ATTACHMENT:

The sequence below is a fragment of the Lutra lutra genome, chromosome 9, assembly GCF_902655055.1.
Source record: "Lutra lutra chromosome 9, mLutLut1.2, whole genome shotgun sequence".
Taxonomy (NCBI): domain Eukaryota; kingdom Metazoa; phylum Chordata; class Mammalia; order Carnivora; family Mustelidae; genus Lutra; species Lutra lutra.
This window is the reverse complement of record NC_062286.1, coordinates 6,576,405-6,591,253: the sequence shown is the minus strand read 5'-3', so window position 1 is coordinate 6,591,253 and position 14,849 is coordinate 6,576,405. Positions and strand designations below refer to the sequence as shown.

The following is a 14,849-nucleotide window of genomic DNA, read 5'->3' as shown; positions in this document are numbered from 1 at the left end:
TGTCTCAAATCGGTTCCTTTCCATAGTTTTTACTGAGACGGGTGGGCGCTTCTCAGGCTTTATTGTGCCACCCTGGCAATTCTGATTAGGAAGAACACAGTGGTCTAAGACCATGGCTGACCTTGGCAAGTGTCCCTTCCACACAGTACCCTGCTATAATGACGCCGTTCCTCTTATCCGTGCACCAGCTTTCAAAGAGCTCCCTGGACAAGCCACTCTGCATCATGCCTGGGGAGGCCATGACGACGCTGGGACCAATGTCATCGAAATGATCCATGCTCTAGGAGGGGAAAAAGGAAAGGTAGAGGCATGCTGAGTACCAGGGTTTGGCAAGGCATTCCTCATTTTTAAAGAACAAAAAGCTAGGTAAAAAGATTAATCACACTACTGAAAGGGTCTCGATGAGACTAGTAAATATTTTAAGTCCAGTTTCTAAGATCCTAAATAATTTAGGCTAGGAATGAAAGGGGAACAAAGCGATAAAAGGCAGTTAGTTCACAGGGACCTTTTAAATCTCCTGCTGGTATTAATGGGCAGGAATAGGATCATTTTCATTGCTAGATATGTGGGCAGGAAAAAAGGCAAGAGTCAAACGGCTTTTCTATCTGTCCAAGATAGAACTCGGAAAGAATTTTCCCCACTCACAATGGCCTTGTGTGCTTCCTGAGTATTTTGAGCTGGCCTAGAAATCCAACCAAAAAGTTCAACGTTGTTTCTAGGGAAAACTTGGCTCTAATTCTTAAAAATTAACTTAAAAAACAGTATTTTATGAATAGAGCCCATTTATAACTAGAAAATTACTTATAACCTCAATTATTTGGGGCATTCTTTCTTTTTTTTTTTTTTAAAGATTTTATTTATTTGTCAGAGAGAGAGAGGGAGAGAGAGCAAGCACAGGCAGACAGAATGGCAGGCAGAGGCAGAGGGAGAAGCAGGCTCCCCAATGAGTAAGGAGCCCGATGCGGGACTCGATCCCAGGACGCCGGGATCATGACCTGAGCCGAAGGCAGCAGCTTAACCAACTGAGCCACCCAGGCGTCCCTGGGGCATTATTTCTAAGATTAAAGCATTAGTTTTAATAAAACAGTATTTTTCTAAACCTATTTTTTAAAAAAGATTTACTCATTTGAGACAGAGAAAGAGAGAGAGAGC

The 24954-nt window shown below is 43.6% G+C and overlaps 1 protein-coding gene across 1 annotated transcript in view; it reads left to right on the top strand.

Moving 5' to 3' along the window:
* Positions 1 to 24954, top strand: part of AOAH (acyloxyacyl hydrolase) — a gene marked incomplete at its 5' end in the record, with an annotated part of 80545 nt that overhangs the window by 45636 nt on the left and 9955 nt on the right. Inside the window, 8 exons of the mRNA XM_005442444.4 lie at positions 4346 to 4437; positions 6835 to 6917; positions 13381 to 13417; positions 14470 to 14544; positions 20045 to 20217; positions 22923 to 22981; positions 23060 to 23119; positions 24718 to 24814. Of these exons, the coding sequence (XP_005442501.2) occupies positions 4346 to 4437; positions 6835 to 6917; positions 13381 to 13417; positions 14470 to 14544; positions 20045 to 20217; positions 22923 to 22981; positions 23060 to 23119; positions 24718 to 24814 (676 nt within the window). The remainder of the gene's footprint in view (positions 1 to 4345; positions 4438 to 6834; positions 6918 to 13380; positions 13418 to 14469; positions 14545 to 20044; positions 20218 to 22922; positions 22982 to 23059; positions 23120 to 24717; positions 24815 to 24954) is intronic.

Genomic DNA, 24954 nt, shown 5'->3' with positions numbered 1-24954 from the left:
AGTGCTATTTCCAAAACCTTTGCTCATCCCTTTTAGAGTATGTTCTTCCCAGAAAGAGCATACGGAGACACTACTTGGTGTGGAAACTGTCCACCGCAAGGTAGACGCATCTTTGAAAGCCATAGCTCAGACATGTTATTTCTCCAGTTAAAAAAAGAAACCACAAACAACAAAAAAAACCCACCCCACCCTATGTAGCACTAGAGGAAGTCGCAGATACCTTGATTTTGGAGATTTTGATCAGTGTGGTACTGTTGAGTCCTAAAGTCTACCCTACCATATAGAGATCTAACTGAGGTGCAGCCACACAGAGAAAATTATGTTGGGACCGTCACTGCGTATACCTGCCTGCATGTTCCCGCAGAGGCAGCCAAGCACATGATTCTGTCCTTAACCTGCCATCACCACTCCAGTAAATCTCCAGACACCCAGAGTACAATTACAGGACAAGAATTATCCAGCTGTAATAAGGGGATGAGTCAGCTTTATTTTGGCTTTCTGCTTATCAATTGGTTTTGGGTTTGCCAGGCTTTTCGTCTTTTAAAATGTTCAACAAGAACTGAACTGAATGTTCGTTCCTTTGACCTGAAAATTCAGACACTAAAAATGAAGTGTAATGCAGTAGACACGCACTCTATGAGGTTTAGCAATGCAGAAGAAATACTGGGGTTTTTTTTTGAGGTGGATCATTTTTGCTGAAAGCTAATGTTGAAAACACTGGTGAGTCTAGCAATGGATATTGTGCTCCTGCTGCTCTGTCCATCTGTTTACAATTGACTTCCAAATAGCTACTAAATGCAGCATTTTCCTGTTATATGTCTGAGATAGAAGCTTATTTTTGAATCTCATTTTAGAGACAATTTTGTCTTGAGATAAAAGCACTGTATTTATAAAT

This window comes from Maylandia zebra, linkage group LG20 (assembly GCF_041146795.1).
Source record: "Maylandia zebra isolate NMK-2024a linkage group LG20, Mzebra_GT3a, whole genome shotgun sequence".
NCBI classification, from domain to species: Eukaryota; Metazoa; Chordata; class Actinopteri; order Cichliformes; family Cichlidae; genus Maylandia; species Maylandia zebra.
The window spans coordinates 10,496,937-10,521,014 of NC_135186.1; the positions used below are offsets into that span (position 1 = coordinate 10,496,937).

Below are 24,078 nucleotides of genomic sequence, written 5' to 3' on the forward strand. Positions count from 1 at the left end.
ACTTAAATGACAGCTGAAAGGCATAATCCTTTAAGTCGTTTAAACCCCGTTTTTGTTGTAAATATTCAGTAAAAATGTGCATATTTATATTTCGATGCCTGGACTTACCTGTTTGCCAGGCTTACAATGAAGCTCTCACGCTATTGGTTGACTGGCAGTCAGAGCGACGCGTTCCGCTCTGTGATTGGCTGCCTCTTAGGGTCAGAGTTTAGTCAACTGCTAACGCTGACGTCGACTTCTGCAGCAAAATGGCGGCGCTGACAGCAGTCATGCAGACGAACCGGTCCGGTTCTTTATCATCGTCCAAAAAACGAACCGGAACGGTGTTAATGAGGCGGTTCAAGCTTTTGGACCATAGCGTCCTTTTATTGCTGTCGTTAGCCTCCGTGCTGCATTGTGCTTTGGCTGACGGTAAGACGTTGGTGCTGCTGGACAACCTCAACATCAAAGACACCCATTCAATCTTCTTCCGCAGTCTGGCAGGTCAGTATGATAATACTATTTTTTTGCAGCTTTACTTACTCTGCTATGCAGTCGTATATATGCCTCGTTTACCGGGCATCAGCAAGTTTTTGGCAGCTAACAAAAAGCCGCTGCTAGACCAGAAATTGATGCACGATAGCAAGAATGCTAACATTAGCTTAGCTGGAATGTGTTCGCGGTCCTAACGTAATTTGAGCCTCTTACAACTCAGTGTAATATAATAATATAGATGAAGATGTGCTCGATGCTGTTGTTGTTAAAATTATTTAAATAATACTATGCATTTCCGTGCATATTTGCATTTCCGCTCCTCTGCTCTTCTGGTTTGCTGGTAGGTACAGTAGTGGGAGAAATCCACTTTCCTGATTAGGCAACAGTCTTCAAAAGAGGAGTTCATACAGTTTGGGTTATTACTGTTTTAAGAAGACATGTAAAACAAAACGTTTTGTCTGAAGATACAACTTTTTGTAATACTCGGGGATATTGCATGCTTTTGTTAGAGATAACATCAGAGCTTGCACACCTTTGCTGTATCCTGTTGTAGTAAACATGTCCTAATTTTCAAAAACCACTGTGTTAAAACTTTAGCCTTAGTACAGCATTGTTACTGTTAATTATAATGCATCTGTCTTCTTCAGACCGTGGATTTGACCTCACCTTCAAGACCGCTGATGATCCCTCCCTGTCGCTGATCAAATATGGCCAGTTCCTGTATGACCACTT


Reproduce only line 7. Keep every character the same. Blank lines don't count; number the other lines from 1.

The 24954-nt window shown below is 43.6% G+C and overlaps 1 protein-coding gene across 1 annotated transcript in view; it reads left to right on the top strand.